Spend the day— or longer— in this colorful island community
Some come wearing walking shoes. Others arrive by boat, while still others travel by car. But come they do, from distances both near and far. Unless they are one of the nearly seven hundred folks who happen to live in colorful and charming Matlacha.
This historic Lee County town ( pronounced Mat- la- shay) is, for the most part, located on an island that’s nestled between two bridges, although the town stretches beyond the island itself. Matlacha Bridge, a drawbridge that connects the island to the mainland, is also called “The World’s Most Fishingest Bridge.” No doubt this popularity is due to the plethora of snook, redfish, snapper, and other game fish that lies below in Matlacha Pass. Another bridge that connects Matlacha Island to Little Pine Island is also a popular fishing spot.
Although much of the historic downtown area of Matlacha is nestled between those two bridges, the town begins to take shape once you turn onto Pine Island Road and head west. You’ll first see Tropicaya Fruit & Gift Mart, where fresh fruit smoothies are a must. “Mango is my fave,” says local William Paul Brown, who lives in Matlacha Isles.
Shortly after, you’ll note the many colorful businesses, restaurants, motels, and homes for which Matlacha is famous, all lining either side of the road. They’re painted in bright shades of yellow, green, blue, and pink, all reminiscent of Old Key West.
The first pink building on the right is Island Decor & More. This fifty- year- old building used to be a fish and ice house. Nowadays, visitors stop, shop, and enjoy a photo op with the giant shark statue out front.
Just over the first bridge lies the downtown area that’s often bustling with tourists carrying whimsical shopping bags, photographers capturing soaring ospreys in midair, fishermen wearing white boots ( Matlacha Reeboks), and young children fresh
from the playground at Matlacha Community Park. Visitors come for a full day, an entire weekend, a whole week, or more, because there’s enough to see and do to keep anyone’s itinerary full.
You can enjoy some of the newer offerings, such as a relaxing treatment at the family- run Spa 33 or a fresh seafood lunch at Mulletville, or check out some of the established galleries and shops. The town spans about a two- mile stretch, so just about anyone with a good pair of walking shoes can cover the distance.
“Every time I entertain visitors, we make a point of stopping into the unique gift stores and art galleries, as well as enjoying
VISITORS COME FOR A FULL DAY, AN ENTIRE WEEKEND, A WHOLE WEEK, OR MORE, BECAUSE THERE’S ENOUGH TO SEE AND DO TO KEEP ANYONE’S ITINERARY FULL.
the great selection of food and drink at the various restaurants,” says Brown. And for him, a trip to Great Licks for an ice- cream cone is always a must.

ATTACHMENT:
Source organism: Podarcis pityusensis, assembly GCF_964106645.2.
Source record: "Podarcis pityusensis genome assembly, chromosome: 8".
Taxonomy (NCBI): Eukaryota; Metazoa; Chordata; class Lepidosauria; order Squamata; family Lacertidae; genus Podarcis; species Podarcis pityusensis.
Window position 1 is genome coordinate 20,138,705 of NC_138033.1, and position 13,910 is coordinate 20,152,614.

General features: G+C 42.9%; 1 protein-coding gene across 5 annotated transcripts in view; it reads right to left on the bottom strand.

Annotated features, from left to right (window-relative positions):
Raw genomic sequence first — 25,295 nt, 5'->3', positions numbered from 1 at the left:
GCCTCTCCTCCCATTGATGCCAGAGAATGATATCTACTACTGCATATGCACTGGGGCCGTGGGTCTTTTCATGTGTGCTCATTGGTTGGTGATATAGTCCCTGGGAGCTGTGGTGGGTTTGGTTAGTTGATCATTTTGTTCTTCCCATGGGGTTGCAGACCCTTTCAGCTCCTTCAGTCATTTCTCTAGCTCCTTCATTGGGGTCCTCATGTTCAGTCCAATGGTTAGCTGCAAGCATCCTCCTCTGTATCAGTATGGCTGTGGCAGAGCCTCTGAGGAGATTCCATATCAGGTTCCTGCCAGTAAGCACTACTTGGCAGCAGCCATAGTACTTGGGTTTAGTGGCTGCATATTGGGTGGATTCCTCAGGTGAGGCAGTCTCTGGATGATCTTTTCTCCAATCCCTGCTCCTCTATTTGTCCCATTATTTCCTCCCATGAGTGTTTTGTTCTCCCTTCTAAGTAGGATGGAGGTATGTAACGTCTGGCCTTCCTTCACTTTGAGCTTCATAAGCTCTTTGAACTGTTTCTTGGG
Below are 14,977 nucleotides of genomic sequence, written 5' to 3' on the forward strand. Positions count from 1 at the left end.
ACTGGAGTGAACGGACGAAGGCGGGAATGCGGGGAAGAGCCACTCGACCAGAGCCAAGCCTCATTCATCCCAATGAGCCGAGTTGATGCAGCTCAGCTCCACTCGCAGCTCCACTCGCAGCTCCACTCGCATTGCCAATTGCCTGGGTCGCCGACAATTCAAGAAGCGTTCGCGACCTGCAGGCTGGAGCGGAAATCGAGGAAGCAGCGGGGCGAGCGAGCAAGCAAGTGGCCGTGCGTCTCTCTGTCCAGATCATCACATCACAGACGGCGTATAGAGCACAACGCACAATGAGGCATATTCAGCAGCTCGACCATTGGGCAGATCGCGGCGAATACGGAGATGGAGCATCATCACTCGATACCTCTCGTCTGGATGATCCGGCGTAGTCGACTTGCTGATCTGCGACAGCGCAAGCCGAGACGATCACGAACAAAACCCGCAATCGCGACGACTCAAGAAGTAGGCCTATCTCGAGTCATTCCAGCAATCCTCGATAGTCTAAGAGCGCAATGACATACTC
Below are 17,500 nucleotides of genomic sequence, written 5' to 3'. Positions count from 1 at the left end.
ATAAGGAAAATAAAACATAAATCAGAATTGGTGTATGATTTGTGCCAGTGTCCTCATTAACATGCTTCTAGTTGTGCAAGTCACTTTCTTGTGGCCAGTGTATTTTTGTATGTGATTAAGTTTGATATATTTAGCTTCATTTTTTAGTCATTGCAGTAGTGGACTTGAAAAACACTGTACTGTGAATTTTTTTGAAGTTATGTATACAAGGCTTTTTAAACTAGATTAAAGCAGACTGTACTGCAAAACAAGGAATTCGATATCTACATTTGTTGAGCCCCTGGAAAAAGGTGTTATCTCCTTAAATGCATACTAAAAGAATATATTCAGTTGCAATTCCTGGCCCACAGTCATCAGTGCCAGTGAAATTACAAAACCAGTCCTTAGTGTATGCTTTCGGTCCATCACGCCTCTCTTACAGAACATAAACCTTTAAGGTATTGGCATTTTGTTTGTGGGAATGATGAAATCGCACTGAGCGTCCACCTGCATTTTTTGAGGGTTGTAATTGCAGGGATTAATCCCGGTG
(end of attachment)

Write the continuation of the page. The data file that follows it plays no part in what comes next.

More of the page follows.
While the historic town offers all kinds of attractions, the waters that surround it are equally impressive. Depending on the season, you’ll likely find jacks, mack- erel, sheepshead, and more swimming in them, along with plenty of playful dolphins diving alongside.
Serving up some of the fresh catches are seafood restaurants like Andy’s Island Seafood ( the lime- green building) and the Olde Fish House Marina ( covered with murals of fishermen), both located near
MATLACHA BRIDGE IS ALSO CALLED “THE WORLD’S MOST FISHINGEST BRIDGE.” NO DOUBT THIS
POPULARITY IS DUE TO THE PLETHORA OF SNOOK, REDFISH, SNAPPER, AND OTHER GAME FISH THAT LIES BELOW IN MATLACHA PASS.
the Matlacha Bridge. Many diners tie up their boats at these favorite spots while they enjoy lunch and an ice- cold beer. On the west end of Matlacha sits the Sandy Hook Rib and Fish House, where delicious seafood and a breathtaking view of Matlacha Pass are both served up in a fanciful, nautical setting.
The fish aren’t the only ones who enjoy the area’s warm waters. Boaters, kayakers, and paddleboarders can all be found in the Pass, which is also part of the Great Calusa Blueway Paddling Trail, a 190- mile marked canoe and kayak trail.
Overnight guests often stay in the cozy hotels that line either side of Pine Island Road. Many offer picturesque views where egrets, ospreys, pelicans, and eagles can easily be spotted.
“Our guests enjoy a glorious waterfront view of Matlacha Pass, where they can also reflect on the remnants of the Calusa Indian culture [ once found in these parts],” says Marta Gibbons who, with her husband, Michael, owns and manages the three brightly painted historic units that make up Matlacha Cottages. The camaraderie between the local innkeepers and other businesses, says Gibbons, results in a pleasant experience for all.
What’s offered on land and by sea is certainly special. But what makes Matlacha even more memorable is the warm hospitality and friendliness extended to all who come to visit. Ann Marie O’Phelan is a local writer who has spent many a day in Matlacha.
The newly redone Matlacha Bridge
is a popular spot for fishing.
Matlacha is known for its charming atmosphere, whimsical touches,
and buildings done up in bright colors reminiscent of Old Key West.
Fresh catches from the waters around Matlacha are served at Andy’s Island Seafood ( above); Matlacha Cottages features three waterfront units offering peaceful views of the area ( top and bottom left).